How Do I Allocate Executor Fees in NY if there is More Than One Executor
- Estates Under $100,000 – For estates under $100,000, there is a “one commission rule” – one commission is split between all of the executors.
- Estates from $100,000 to $300,000 – For estates valued between $100,000 and $300,000, there is a “up to two commissions rule” – two commissions are split between all the executors.
- Estates at $300,000 and over – For estates valued at over $300,000, there is an “up to three commissions rule” – up to three fiduciaries can get separate fees, but if there are more than three fiduciaries, they divide three commissions.
Are Executor Fees in NY Subject to Income Tax
Yes, typical NY executor fees are counted as income and are subject to income tax. On the other hand, the IRS and New York Department of Revenue give estate executors an option to not take commissions and not pay income tax. This may make sense for an executor who is the only beneficiary of an estate, or even for someone who is not the only beneficiary, in light of the income-tax savings. This is something that should be discussed with an estate attorney and a tax advisor.
Can an Executor Get an Advance Payment of Commissions
There is no automatic right to advance payment of commissions – they are usually paid at the conclusion of the estate, with our strong insistence that executors receive a waiver from the beneficiaries. However, New York SCPA 2310 and 2311 do authorize the executor to apply to the court for the advance payment of commissions, and will be able to take advance commissions if the judge issues an order allowing them to do so.
What is “Receiving and Paying Out”?
SCPA 2307 states that when NY executor fees are calculated, the amount of the fee should be split in half and the first half is presented as fee for “receiving” the estate and the second half is presented as “paying out” the estate. Although this does not impact the amount of the fee that the executor receives, it does impact how the numbers are presented in the accounting document submitted to the court or to the interested parties. An estate attorney familiar with submitting estate accounting documents would know how those numbers should be presented correctly.
What if the Executor Fees Specified in the Will is Different from the Default Compensation Set Forth by NY Law?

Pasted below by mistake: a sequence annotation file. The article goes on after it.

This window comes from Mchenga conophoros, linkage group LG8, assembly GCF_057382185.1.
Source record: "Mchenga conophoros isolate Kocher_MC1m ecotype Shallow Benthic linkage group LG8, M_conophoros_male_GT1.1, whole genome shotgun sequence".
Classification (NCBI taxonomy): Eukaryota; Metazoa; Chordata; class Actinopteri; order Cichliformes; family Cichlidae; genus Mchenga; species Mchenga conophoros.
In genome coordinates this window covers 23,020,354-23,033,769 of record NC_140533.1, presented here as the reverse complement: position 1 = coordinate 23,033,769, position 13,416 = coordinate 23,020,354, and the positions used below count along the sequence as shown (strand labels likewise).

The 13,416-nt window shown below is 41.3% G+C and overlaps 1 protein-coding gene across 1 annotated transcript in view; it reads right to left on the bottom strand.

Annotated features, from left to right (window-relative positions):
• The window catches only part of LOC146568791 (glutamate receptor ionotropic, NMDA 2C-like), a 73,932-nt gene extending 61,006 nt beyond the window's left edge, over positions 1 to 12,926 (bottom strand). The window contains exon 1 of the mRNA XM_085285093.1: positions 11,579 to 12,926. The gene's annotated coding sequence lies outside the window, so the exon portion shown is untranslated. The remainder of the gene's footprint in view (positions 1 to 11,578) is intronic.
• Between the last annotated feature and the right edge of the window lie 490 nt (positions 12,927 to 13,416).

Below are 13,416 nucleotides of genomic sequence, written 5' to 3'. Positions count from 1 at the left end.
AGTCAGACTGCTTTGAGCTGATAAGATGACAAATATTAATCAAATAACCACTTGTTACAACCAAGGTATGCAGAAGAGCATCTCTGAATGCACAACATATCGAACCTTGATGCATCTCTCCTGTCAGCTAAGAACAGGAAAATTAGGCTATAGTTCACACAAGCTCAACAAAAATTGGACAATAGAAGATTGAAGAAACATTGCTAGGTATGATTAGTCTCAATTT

Some wills direct that the executor is to serve without compensation, but those wills are far and few in between. Even fewer wills specify the amount or the percentages of the executor commissions. Typical executor fees are in accordance with SCPA 2307, but a will can change that default. So it’s always a good idea to double-check your will, because if the will does set the amount of compensation, the direction of the will overwrites the default executor commission rate set forth in SCPA 2307.
Do I Need Written Consent of the Beneficiaries Before I Take My Executor Fee
Although it is theoretically possible to take the executor fee at the end of the case without a written confirmation from the beneficiaries, it is almost unthinkable to do so in real-world practice because of the concern that the beneficiaries may challenge the amount at a later date. Obtaining a written waiver and consent from beneficiaries of a NY estate is a must before collecting executor Fees. It is standard practice to obtain beneficiaries’ consent not only on executor commissions but also on all aspects of an estate before the estate is settled.
Serving as an executor of a NY estate may require a great deal of time and expertise depending on the size of the estate and the type of assets. Under NY SCPA 2307, an executor of an estate is entitled to receive compensation for their time and efforts in connection with the management of the estate assets and the distribution of the assets to the beneficiaries.
If you need to calculate executor fees in NY as per SCPA 2307, and other help in an estate, you can get in touch with New York estate attorney Albert Goodwin at email@example.com or by calling (212) 233-1233.
(Updated on 7/18/2019)